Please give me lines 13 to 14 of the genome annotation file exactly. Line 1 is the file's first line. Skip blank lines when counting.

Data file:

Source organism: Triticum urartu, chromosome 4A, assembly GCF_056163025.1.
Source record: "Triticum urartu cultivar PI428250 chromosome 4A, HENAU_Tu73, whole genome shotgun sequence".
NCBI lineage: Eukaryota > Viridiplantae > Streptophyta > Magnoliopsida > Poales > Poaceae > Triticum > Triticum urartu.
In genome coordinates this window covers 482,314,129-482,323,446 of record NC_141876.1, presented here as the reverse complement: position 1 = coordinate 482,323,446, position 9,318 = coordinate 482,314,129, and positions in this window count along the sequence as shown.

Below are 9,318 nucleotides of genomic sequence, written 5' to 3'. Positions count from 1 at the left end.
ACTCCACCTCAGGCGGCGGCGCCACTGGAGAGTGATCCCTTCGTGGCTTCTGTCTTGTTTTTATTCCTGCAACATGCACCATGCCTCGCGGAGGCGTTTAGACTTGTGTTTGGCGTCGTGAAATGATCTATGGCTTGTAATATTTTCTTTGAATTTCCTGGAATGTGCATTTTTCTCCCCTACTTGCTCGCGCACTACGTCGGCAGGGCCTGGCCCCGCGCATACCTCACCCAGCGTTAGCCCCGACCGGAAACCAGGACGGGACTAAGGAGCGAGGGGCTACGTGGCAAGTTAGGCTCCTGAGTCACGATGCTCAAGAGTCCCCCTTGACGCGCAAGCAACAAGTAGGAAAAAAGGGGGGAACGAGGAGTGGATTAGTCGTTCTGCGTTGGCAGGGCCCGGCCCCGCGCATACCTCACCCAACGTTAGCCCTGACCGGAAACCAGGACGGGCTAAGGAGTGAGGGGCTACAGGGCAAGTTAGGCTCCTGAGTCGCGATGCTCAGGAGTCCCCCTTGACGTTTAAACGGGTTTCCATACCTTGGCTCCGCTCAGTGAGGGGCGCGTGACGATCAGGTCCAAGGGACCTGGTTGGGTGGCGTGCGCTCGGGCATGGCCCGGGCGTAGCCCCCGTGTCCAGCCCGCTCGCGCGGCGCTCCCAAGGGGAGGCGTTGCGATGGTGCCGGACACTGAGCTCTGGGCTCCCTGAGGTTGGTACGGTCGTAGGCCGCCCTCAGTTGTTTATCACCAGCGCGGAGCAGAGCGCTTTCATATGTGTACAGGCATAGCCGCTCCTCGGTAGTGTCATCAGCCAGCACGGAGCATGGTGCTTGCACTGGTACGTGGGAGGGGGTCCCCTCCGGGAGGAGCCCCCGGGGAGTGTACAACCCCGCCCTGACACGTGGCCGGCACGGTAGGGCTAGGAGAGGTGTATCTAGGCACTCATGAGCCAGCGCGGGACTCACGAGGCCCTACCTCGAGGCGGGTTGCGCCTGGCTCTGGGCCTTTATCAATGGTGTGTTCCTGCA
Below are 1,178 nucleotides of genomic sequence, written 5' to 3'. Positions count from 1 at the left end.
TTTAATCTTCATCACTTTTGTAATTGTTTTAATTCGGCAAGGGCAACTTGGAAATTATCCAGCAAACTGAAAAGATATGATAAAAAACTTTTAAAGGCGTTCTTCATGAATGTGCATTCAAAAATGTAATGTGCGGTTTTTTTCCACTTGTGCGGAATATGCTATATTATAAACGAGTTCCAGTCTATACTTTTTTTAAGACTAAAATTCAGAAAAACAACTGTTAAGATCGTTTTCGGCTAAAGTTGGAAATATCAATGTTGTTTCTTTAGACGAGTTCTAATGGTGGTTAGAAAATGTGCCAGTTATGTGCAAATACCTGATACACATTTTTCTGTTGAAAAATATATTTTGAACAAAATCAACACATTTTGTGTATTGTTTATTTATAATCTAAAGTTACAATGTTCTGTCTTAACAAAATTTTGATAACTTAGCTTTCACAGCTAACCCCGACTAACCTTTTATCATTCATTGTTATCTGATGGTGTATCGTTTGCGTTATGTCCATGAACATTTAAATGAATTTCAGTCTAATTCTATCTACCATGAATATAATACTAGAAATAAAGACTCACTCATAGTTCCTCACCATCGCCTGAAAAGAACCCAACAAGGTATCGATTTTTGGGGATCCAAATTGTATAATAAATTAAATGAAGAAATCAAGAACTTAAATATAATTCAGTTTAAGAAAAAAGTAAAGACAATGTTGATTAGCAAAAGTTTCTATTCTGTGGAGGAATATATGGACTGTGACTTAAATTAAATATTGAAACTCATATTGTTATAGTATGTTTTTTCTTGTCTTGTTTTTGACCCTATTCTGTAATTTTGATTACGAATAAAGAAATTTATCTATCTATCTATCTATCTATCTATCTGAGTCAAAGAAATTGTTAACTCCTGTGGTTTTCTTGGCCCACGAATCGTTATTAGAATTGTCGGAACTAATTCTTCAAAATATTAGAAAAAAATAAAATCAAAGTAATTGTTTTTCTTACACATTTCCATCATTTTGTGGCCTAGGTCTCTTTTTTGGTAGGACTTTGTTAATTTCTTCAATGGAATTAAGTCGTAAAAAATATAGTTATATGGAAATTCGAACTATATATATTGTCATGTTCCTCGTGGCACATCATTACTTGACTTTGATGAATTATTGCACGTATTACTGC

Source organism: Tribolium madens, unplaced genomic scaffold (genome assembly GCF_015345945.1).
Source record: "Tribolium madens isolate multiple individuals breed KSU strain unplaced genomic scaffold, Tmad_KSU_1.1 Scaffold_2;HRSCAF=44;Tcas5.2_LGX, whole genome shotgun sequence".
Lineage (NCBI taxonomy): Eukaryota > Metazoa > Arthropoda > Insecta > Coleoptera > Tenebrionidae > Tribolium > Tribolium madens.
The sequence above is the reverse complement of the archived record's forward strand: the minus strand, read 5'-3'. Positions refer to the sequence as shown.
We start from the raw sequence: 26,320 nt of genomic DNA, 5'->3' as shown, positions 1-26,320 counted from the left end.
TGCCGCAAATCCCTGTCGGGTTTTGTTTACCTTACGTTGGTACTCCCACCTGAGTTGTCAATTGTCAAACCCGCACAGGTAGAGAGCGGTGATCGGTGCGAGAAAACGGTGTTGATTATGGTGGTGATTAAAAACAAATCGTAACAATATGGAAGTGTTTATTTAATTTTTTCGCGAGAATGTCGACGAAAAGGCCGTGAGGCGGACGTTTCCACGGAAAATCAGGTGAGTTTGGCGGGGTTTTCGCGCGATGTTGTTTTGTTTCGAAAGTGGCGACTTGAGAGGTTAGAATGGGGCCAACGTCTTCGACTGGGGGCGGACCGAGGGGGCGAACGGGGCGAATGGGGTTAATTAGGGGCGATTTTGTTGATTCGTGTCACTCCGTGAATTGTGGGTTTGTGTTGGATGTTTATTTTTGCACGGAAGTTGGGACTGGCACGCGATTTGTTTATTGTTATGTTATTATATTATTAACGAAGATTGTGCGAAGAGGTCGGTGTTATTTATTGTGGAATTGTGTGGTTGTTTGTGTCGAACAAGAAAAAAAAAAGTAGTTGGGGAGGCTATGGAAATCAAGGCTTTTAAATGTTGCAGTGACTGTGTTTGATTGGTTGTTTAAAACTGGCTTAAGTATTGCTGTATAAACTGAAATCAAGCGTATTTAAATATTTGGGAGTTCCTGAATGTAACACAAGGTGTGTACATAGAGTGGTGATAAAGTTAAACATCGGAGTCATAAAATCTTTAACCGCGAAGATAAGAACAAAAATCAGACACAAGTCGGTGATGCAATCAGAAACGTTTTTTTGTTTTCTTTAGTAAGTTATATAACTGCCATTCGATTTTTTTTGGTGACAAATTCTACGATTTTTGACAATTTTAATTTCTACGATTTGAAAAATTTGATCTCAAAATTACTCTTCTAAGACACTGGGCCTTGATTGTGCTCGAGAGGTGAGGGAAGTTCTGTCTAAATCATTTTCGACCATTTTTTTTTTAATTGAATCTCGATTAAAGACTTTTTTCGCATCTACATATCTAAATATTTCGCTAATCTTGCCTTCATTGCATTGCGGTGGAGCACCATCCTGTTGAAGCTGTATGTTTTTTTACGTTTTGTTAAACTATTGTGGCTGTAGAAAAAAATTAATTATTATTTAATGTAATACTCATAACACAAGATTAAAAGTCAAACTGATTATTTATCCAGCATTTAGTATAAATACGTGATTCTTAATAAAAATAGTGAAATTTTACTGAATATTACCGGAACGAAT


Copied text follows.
We start from the raw sequence: 26,320 nt of genomic DNA, 5'->3' as shown, positions 1-26,320 counted from the left end.
TGCCGCAAATCCCTGTCGGGTTTTGTTTACCTTACGTTGGTACTCCCACCTGAGTTGTCAATTGTCAAACCCGCACAGGTAGAGAGCGGTGATCGGTGCGAGAAAACGGTGTTGATTATGGTGGTGATTAAAAACAAATCGTAACAATATGGAAGTGTTTATTTAATTTTTTCGCGAGAATGTCGACGAAAAGGCCGTGAGGCGGACGTTTCCACGGAAAATCAGGTGAGTTTGGCGGGGTTTTCGCGCGATGTTGTTTTGTTTCGAAAGTGGCGACTTGAGAGGTTAGAATGGGGCCAACGTCTTCGACTGGGGGCGGACCGAGGGGGCGAACGGGGCGAATGGGGTTAATTAGGGGCGATTTTGTTGATTCGTGTCACTCCGTGAATTGTGGGTTTGTGTTGGATGTTTATTTTTGCACGGAAGTTGGGACTGGCACGCGATTTGTTTATTGTTATGTTATTATATTATTAACGAAGATTGTGCGAAGAGGTCGGTGTTATTTATTGTGGAATTGTGTGGTTGTTTGTGTCGAACAAGAAAAAAAAAAGTAGTTGGGGAGGCTATGGAAATCAAGGCTTTTAAATGTTGCAGTGACTGTGTTTGATTGGTTGTTTAAAACTGGCTTAAGTATTGCTGTATAAACTGAAATCAAGCGTATTTAAATATTTGGGAGTTCCTGAATGTAACACAAGGTGTGTACATAGAGTGGTGATAAAGTTAAACATCGGAGTCATAAAATCTTTAACCGCGAAGATAAGAACAAAAATCAGACACAAGTCGGTGATGCAATCAGAAACGTTTTTTTGTTTTCTTTAGTAAGTTATATAACTGCCATTCGATTTTTTTTGGTGACAAATTCTACGATTTTTGACAATTTTAATTTCTACGATTTGAAAAATTTGATCTCAAAATTACTCTTCTAAGACACTGGGCCTTGATTGTGCTCGAGAGGTGAGGGAAGTTCTGTCTAAATCATTTTCGACCATTTTTTTTTTAATTGAATCTCGATTAAAGACTTTTTTCGCATCTACATATCTAAATATTTCGCTAATCTTGCCTTCATTGCATTGCGGTGGAGCACCATCCTGTTGAAGCTGTATGTTTTTTTACGTTTTGTTAAACTATTGTGGCTGTAGAAAAAAATTAATTATTATTTAATGTAATACTCATAACACAAGATTAAAAGTCAAACTGATTATTTATCCAGCATTTAGTATAAATACGTGATTCTTAATAAAAATAGTGAAATTTTACTGAATATTACCGGAACGAAT